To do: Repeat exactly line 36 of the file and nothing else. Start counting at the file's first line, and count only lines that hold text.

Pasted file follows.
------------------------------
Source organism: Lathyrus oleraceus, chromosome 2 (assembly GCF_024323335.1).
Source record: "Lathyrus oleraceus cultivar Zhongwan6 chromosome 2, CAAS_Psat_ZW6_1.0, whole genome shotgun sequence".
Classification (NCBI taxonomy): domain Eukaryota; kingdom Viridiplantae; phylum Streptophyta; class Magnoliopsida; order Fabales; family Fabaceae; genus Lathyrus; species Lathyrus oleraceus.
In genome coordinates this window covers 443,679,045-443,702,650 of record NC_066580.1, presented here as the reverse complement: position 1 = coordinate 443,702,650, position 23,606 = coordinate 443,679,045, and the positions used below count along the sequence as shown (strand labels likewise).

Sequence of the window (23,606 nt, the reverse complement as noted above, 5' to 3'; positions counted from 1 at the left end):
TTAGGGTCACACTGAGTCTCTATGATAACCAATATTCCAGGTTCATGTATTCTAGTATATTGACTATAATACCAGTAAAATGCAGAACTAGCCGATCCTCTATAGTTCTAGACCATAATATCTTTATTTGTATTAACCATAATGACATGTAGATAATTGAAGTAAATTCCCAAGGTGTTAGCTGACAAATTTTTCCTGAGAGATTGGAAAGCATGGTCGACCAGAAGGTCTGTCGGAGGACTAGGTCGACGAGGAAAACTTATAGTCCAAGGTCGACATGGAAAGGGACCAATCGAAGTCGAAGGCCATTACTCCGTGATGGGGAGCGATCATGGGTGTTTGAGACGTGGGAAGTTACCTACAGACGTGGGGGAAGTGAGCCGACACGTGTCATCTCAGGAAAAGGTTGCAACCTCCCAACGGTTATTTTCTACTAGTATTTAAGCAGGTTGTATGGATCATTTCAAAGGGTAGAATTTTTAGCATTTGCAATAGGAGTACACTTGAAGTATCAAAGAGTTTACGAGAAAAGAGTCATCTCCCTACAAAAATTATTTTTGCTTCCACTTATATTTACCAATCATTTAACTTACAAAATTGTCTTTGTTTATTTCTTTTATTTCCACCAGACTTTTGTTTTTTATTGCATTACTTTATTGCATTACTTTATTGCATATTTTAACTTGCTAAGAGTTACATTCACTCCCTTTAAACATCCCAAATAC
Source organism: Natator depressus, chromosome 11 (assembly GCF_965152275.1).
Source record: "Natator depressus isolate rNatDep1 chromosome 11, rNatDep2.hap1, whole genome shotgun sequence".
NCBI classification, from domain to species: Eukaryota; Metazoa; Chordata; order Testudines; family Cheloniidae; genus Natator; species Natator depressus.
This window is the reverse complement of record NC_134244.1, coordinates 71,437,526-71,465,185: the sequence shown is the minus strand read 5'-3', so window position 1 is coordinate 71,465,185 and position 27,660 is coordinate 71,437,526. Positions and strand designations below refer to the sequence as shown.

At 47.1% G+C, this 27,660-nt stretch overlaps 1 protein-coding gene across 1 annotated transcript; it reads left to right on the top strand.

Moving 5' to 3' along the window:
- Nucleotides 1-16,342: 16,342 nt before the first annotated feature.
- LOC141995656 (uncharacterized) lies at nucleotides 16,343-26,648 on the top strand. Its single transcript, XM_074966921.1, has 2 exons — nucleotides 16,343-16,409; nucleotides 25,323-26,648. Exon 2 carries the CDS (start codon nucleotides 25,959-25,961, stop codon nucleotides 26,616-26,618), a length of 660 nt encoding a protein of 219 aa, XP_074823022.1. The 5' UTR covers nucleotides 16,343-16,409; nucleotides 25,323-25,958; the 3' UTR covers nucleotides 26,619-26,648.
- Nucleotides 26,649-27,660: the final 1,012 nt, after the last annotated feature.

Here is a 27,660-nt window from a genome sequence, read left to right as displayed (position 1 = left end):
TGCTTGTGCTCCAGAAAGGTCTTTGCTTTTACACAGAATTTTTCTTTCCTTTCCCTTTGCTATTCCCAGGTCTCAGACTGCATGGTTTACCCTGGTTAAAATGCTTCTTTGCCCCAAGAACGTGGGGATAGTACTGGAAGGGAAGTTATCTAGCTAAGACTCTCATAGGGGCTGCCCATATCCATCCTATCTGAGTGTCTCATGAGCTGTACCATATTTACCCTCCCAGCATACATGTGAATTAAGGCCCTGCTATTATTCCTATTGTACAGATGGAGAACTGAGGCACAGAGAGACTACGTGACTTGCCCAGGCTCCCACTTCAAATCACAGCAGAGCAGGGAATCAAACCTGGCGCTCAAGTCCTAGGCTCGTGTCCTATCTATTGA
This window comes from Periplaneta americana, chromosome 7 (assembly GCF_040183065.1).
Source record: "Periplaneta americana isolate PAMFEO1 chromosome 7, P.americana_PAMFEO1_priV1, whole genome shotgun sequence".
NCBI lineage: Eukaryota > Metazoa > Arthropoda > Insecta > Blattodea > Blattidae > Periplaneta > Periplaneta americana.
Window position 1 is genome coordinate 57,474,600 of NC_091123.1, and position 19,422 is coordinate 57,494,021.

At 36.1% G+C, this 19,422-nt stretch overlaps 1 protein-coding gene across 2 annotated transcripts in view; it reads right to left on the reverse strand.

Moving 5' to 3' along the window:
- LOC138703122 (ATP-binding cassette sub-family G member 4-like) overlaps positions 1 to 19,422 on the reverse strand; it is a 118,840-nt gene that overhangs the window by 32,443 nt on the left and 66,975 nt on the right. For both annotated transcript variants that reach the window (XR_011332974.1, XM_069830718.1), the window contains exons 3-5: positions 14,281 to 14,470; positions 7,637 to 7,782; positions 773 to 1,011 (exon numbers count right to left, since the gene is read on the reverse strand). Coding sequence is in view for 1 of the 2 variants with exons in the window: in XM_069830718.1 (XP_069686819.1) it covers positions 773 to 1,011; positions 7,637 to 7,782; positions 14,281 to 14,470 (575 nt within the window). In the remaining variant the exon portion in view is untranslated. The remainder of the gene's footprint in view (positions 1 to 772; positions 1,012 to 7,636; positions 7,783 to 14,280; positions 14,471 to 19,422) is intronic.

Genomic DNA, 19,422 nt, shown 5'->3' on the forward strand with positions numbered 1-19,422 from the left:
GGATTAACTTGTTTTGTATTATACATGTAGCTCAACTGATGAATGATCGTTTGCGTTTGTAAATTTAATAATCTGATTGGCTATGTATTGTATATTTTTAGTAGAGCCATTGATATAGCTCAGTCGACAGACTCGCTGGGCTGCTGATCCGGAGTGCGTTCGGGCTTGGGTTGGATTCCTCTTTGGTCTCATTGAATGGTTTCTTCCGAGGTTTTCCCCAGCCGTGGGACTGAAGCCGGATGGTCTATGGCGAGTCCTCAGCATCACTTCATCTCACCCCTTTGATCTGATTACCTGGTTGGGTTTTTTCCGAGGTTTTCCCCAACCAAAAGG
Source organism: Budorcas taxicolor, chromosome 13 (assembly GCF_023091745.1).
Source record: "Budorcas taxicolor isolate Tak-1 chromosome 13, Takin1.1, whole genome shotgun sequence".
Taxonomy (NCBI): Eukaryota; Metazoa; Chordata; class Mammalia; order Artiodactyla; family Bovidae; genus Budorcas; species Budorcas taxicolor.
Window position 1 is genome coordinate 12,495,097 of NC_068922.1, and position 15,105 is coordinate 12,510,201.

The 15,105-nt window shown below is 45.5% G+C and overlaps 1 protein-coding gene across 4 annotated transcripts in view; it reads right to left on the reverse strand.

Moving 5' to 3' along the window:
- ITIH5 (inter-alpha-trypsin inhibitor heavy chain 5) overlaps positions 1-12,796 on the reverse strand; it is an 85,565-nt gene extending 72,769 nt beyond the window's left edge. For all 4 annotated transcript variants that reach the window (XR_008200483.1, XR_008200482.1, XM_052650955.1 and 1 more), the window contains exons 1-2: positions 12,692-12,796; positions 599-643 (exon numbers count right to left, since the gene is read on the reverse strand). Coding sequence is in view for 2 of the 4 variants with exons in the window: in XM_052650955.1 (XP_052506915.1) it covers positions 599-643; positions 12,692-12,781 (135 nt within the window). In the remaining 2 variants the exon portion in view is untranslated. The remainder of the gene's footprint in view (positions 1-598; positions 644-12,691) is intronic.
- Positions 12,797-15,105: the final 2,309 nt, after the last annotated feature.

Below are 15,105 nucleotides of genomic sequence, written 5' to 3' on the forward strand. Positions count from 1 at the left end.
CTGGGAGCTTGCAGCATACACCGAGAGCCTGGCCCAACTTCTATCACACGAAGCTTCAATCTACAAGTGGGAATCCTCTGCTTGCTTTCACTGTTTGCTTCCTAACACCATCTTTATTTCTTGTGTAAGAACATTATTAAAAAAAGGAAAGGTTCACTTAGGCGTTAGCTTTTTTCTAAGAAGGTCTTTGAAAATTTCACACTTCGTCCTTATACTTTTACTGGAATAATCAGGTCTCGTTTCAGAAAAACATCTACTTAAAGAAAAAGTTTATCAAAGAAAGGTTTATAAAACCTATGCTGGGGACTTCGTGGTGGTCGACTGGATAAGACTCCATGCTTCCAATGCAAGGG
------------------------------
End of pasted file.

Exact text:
CTGGGAGCTTGCAGCATACACCGAGAGCCTGGCCCAACTTCTATCACACGAAGCTTCAATCTACAAGTGGGAATCCTCTGCTTGCTTTCACTGTTTGCTTCCTAACACCATCTTTATTTCTTGTGTAAGAACATTATTAAAAAAAGGAAAGGTTCACTTAGGCGTTAGCTTTTTTCTAAGAAGGTCTTTGAAAATTTCACACTTCGTCCTTATACTTTTACTGGAATAATCAGGTCTCGTTTCAGAAAAACATCTACTTAAAGAAAAAGTTTATCAAAGAAAGGTTTATAAAACCTATGCTGGGGACTTCGTGGTGGTCGACTGGATAAGACTCCATGCTTCCAATGCAAGGG